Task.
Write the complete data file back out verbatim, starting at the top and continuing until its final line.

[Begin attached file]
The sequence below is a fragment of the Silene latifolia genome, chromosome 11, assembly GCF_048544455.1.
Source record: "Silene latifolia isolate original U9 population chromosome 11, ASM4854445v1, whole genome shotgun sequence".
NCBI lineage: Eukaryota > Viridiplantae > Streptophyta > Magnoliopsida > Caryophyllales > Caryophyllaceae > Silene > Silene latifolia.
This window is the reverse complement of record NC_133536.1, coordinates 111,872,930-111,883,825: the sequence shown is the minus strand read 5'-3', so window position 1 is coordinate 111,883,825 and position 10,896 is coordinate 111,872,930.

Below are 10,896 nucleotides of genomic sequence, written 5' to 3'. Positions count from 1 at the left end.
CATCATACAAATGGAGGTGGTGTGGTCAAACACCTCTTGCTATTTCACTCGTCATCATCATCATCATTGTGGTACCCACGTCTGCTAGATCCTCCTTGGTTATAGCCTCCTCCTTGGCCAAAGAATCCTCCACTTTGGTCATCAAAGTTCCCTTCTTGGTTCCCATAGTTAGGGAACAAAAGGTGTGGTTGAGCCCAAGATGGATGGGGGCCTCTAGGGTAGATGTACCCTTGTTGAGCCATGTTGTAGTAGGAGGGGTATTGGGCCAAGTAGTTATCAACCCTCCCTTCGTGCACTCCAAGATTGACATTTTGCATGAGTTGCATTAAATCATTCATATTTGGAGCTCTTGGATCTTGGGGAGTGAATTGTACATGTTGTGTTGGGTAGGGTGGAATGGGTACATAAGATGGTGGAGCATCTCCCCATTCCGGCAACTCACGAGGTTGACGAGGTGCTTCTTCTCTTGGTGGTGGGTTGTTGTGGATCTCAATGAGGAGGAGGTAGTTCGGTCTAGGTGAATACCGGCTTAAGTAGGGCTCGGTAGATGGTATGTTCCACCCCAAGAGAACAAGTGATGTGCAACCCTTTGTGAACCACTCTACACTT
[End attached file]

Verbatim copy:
The sequence below is a fragment of the Silene latifolia genome, chromosome 11, assembly GCF_048544455.1.
Source record: "Silene latifolia isolate original U9 population chromosome 11, ASM4854445v1, whole genome shotgun sequence".
NCBI lineage: Eukaryota > Viridiplantae > Streptophyta > Magnoliopsida > Caryophyllales > Caryophyllaceae > Silene > Silene latifolia.
This window is the reverse complement of record NC_133536.1, coordinates 111,872,930-111,883,825: the sequence shown is the minus strand read 5'-3', so window position 1 is coordinate 111,883,825 and position 10,896 is coordinate 111,872,930.

Below are 10,896 nucleotides of genomic sequence, written 5' to 3'. Positions count from 1 at the left end.
CATCATACAAATGGAGGTGGTGTGGTCAAACACCTCTTGCTATTTCACTCGTCATCATCATCATCATTGTGGTACCCACGTCTGCTAGATCCTCCTTGGTTATAGCCTCCTCCTTGGCCAAAGAATCCTCCACTTTGGTCATCAAAGTTCCCTTCTTGGTTCCCATAGTTAGGGAACAAAAGGTGTGGTTGAGCCCAAGATGGATGGGGGCCTCTAGGGTAGATGTACCCTTGTTGAGCCATGTTGTAGTAGGAGGGGTATTGGGCCAAGTAGTTATCAACCCTCCCTTCGTGCACTCCAAGATTGACATTTTGCATGAGTTGCATTAAATCATTCATATTTGGAGCTCTTGGATCTTGGGGAGTGAATTGTACATGTTGTGTTGGGTAGGGTGGAATGGGTACATAAGATGGTGGAGCATCTCCCCATTCCGGCAACTCACGAGGTTGACGAGGTGCTTCTTCTCTTGGTGGTGGGTTGTTGTGGATCTCAATGAGGAGGAGGTAGTTCGGTCTAGGTGAATACCGGCTTAAGTAGGGCTCGGTAGATGGTATGTTCCACCCCAAGAGAACAAGTGATGTGCAACCCTTTGTGAACCACTCTACACTT